NEW DELHI: The Centre has for the third time promulgated an ordinance to amend a nearly 50-year-old law to guard against claims of succession or transfer of properties left by people who migrated to Pakistan and China after the wars.
'Enemy property' refers any property belonging to, held or managed on behalf of an enemy, an enemy subject or an enemy firm. The government has vested these properties in the Custodian of Enemy Property for India, an office instituted under the central government.
After the Indo-Pakistani War of 1965, the Enemy Property Act was enacted in 1968, which regulates such properties and lists the Custodian's powers.
President Pranab Mukherjee has approved 'The Enemy Property (Amendment and Validation) Third Ordinance, 2016' and it has been notified yesterday, according to an official notification.
The first ordinance was issued on January 1, and another one was issued on April 2, that lapses on Sunday. The promulgation of the ordinance for the third time was necessitated as 'The Enemy Property (Amendment and Validation) Bill, 2016', to replace the ordinance, is pending in the Rajya Sabha and to give continuity to the second executive order issued in April.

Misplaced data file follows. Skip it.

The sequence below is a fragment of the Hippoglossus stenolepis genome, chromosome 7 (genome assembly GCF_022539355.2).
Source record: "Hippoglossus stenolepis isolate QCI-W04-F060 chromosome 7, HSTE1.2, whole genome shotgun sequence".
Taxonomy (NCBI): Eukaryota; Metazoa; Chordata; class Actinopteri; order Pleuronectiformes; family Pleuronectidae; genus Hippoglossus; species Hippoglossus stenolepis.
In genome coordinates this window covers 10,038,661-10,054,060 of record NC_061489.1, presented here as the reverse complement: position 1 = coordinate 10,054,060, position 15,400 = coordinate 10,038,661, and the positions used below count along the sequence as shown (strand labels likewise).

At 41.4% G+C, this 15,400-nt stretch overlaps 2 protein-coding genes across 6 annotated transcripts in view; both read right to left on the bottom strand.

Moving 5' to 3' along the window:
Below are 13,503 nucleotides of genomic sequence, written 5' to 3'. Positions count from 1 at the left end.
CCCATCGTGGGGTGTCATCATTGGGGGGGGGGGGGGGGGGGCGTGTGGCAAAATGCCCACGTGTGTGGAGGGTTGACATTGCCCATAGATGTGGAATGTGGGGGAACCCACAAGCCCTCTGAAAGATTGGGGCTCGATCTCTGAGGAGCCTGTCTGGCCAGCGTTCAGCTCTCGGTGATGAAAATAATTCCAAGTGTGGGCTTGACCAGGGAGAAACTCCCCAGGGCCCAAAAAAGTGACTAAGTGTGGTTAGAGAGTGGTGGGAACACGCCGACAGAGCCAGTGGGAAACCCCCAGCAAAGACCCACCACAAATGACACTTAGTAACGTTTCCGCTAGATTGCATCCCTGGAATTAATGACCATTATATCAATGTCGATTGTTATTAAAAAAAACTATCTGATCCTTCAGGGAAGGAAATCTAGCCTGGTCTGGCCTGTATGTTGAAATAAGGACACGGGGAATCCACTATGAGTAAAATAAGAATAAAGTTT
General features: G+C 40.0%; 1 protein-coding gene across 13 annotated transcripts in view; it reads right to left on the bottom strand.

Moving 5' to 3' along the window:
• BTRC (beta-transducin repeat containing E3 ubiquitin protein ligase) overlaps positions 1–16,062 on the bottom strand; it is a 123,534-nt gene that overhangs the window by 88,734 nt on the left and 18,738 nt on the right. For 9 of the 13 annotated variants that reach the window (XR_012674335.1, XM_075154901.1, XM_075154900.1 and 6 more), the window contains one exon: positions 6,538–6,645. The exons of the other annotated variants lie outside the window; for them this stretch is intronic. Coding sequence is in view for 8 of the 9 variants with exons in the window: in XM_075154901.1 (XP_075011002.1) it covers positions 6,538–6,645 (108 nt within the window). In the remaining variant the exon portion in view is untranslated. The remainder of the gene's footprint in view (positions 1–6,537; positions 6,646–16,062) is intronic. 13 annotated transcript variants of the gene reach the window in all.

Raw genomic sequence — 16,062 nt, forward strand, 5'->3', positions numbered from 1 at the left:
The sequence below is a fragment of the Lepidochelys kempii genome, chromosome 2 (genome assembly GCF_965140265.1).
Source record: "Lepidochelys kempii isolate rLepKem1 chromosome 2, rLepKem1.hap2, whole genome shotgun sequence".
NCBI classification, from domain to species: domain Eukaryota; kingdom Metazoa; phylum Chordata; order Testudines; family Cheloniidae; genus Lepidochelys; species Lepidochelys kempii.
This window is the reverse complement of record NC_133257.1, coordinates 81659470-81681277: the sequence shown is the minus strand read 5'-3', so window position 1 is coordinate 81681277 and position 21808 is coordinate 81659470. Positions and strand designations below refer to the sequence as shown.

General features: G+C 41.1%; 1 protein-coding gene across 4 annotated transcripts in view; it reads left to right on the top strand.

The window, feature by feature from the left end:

The bill was passed by Lok Sabha on March 9. However, it could not get Rajya Sabha nod from where it was referred to a Select Committee. The Committee has recently submitted its report. An ordinance lapses after 42 days from the day a session begins unless a bill to replace it is approved by Parliament.
As per the proposed amendments, once an enemy property is vested in the Custodian, it shall continue to be vested in him as enemy property irrespective of whether the enemy, enemy subject or enemy firm has ceased to be an enemy due to reasons such as death, etc.
The amendments are aimed at plugging the loopholes in the Act to ensure that the enemy properties that have been vested in the Custodian remain so and do not revert to the enemy subject or enemy firm.
Enemy properties have been spread across many states in the country.